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  • AzureOzma - I hope you didn't think my comment about machines was a put-down, intended to trivialise your work. It was more in regret that machines are replacing so many things in life. My passion is for woodwork, and like you, I have made many unique things to my own design, and spent hundreds of hours over getting it right, and like you, I don't use automated tools (though many others do). The work, as you say, is cathartic, and if done as a present for somebody else, is the more valuable for the time and patience you have put into it.

    Beautiful, but like so many other things, this could be easily accomplished by a machine. A CNC router could be used with paint bottles instead of woodworking bits.

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  • It looks great, and clefrly provides a much better light. I recently converted an anglepoise lamp to take an LED downlighter in my workshop because filament bulbs were always blowing. So far, so good.I hope I'm wrong, but the bulbs you used look like the Chinese style of LED bulb, with lots of little square LED elements in them. If so, good luck with them. I used that style for kitchen downlighters, because the advert said they were good for 100,000 hours. In reality, 8 out of the 12 I bought had failed in under two years. (I calculate less than 1,500 hours)

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  • zanod commented on ariellehein's instructable Mycelial Forms

    I saw a TV programme a while back that showed mycelium being used as an ecological replacement for polystyrene in packaging, and I wondered about its application for model aircraft. Can you say anything about its strength to weight ratio? How does its tensile and compression strength compare with polystyrene?You said something rather concerning in the instructions - "Mold can be dangerous, and is difficult to get rid of once it starts". Could you expand on that? I know dry rot is a real problem in houses, and if anybody unwittingly introduced something like that, he might regret ever experimenting with it. Then you say "if this happens to you it is usually a sign that you should start over" I would have thought it might be more appropriate to say "if this ha…

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    I saw a TV programme a while back that showed mycelium being used as an ecological replacement for polystyrene in packaging, and I wondered about its application for model aircraft. Can you say anything about its strength to weight ratio? How does its tensile and compression strength compare with polystyrene?You said something rather concerning in the instructions - "Mold can be dangerous, and is difficult to get rid of once it starts". Could you expand on that? I know dry rot is a real problem in houses, and if anybody unwittingly introduced something like that, he might regret ever experimenting with it. Then you say "if this happens to you it is usually a sign that you should start over" I would have thought it might be more appropriate to say "if this happens to you it is usually a sign that you should get your house on the market as quickly as possible",

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  • zanod commented on ludektalian's instructable Speed HeadUp Display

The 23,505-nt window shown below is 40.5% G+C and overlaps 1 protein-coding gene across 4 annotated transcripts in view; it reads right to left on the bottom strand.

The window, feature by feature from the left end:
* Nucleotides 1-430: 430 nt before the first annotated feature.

How distracting is this at night? I realise that LEDs can be dimmed, but how does it work out?

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  • My brother did one about 50 years ago. He sprayed the tank white, then stretched lace over it from an old lace curtain, and sprayed it black, so the black went through all the holes in the lace. He then clear-lacquered it all and polished it.It gave the appearance of white lace on a black tank - and the result was stunning.

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  • felipemundy - In the end result, the -F wasn't a problem for me either - it turned out to be something different, but when I went to AVRfreaks for help, one of the guys noticed it in about 50mS, and flagged it, then they all started discussing it. They have seen it pretty often as a cause of problems.AVRdude takes a bunch of parameters from the command line, among which is the chip type. When AVRdude looks at the target chip, it reads its signature, which is a 3-byte number, and compares it with what it should be according to the chip type in the parameters. That way, it avoids destroying chips if you have accidentally put in the wrong type. If, however, you have put a -F among your parameters, it ignores the result of the test - though I think it still logs something to the screen. I…

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    felipemundy - In the end result, the -F wasn't a problem for me either - it turned out to be something different, but when I went to AVRfreaks for help, one of the guys noticed it in about 50mS, and flagged it, then they all started discussing it. They have seen it pretty often as a cause of problems.AVRdude takes a bunch of parameters from the command line, among which is the chip type. When AVRdude looks at the target chip, it reads its signature, which is a 3-byte number, and compares it with what it should be according to the chip type in the parameters. That way, it avoids destroying chips if you have accidentally put in the wrong type. If, however, you have put a -F among your parameters, it ignores the result of the test - though I think it still logs something to the screen. I believe that in rare cases, you can get a processor that has a corrupted signature, in which case, you can still program it by using the -F - but it should only ever be used in a one-off situation.